Mary Pickford and Douglas Fairbanks “dedicate” a new link of the Pacific Highway. The crowned heads of Hollywood, always called out to officiate at cornerstone layings, their popularity toward the end of the Twenties was perhaps more official than real, but none challenged their royal status as long as silence lasted.
Pedro de Cordoba and Marion Davies in Young Diana, 1922. Miss Davies’ popularity as a romantic heroine was long a figment of William Randolph Hearst’s imagination, but she eventually won a following as a comedienne.
Lillian Gish with Ronald Coleman in The White Sister, 1923, her biggest hit after she left Griffith.
William Boyd, idolized as the rugged Hopalong Cassidy, began his career as a romantic and marcelled leading man in the costume dramas of Cecil B. De Mille and D.W. Griffith. Here he is in Griffith’s Lady of the Pavements, 1929, with Jetta Goudal and Lupe Velez.
Seventeen stars assembled in the M-G-M commissary for a single scene in Show People, 1928.
Polly Moran, Dorothy Sebastian, Louella O. Parsons, Estelle Taylor, Claire Windsor, Aileen Pringle, Karl Dane, George K. Arthur, Leatrice Joy
Renee Adoree, Rod La Rocque, Mae Murray, John Gilbert, Norma Talmadge, Douglas Fairbanks, Marion Davies, William S. Hart
John Gilbert starred in minor films for William Fox before The Big Parade brought out the dynamic magnetism which made him the top male star until the end of the silent era.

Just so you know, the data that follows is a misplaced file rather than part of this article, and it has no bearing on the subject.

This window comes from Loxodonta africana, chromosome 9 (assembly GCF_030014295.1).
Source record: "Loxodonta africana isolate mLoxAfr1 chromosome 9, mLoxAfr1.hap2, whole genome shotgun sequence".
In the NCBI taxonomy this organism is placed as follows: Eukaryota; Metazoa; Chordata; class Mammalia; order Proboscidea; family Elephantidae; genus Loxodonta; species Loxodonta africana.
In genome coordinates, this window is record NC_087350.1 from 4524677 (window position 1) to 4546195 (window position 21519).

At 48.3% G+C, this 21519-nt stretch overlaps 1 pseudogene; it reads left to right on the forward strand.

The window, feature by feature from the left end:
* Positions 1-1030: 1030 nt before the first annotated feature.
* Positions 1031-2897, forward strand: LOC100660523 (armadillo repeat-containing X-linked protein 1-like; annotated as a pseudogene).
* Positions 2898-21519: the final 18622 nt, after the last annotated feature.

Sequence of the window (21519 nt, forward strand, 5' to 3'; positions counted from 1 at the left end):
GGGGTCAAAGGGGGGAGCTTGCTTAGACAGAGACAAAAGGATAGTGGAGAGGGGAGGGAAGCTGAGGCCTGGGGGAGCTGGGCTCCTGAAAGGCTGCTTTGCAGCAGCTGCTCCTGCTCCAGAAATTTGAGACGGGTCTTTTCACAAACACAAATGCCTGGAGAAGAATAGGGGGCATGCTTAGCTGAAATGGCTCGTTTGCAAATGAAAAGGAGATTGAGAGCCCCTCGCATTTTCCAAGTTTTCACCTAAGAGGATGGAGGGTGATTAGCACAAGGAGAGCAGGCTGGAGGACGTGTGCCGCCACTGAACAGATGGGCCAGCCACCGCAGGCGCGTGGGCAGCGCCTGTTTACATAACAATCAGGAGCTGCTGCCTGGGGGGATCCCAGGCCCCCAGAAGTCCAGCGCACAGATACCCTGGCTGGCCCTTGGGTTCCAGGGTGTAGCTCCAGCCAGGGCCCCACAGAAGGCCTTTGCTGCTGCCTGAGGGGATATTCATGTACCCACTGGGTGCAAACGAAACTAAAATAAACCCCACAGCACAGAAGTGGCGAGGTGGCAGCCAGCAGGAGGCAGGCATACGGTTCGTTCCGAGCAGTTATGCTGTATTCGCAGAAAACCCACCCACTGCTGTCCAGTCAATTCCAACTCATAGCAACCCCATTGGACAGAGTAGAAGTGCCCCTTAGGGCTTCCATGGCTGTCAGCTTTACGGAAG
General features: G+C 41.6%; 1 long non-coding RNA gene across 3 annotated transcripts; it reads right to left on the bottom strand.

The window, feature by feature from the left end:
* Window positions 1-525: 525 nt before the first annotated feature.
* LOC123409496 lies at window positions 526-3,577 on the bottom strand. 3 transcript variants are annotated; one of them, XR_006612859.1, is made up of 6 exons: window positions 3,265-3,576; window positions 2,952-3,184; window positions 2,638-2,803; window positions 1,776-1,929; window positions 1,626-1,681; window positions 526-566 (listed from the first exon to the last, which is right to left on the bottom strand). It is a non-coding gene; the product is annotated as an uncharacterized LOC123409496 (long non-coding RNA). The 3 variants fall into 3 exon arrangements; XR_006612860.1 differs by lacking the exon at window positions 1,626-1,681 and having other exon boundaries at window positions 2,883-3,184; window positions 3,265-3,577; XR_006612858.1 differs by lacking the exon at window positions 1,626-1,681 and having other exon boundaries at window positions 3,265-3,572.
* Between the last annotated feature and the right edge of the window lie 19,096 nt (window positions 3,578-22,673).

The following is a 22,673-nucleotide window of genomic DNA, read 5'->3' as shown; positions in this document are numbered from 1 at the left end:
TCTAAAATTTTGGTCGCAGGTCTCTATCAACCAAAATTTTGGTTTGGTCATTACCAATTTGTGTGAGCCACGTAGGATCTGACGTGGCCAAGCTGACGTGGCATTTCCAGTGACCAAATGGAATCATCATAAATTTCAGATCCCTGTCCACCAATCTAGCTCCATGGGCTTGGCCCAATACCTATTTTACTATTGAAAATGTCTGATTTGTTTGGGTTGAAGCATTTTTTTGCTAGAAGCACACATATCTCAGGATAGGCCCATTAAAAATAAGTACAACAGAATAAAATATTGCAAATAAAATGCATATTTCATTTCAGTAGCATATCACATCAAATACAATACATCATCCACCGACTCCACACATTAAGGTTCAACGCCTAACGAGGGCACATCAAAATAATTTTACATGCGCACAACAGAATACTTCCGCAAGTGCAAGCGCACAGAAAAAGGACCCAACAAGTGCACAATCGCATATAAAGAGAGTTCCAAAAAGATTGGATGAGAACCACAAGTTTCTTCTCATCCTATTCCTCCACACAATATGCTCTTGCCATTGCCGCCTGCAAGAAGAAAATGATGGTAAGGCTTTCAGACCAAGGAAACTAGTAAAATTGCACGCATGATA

In a famous scene, Gilbert, the American doughboy, teaches the French girl, Renee Adoree, the technique of chewing gum. (The Big Parade, 1925)
Janet Gaynor and Charles Farrell were the sensations of 1927 in Seventh Heaven; they co-starred for over seven years.
A fan magazine used this publicity still of Norma Talmadge on its cover in 1929, but painted out the number 5 on the mike and substituted 13. A veteran of twenty years of the movies, Miss Talmadge had grown a little bored with stardom, but the talkies seemed to challenge her and after more than a year of voice instruction she made a successful sound debut in New York Nights, 1930. But her second talkie, based on Belasco’s Madame Dubarry, evoked from a critic: “She speaks the Belascoan rodomontades in a Vitagraph accent.” Her sister Constance, already retired, wired her, “Leave them while you’re looking good and thank God for the trust funds Momma set up.” A few years later a fan asked Miss Talmadge for her autograph. “Get away, dear,” the ex-star replied. “I don’t need you any more.”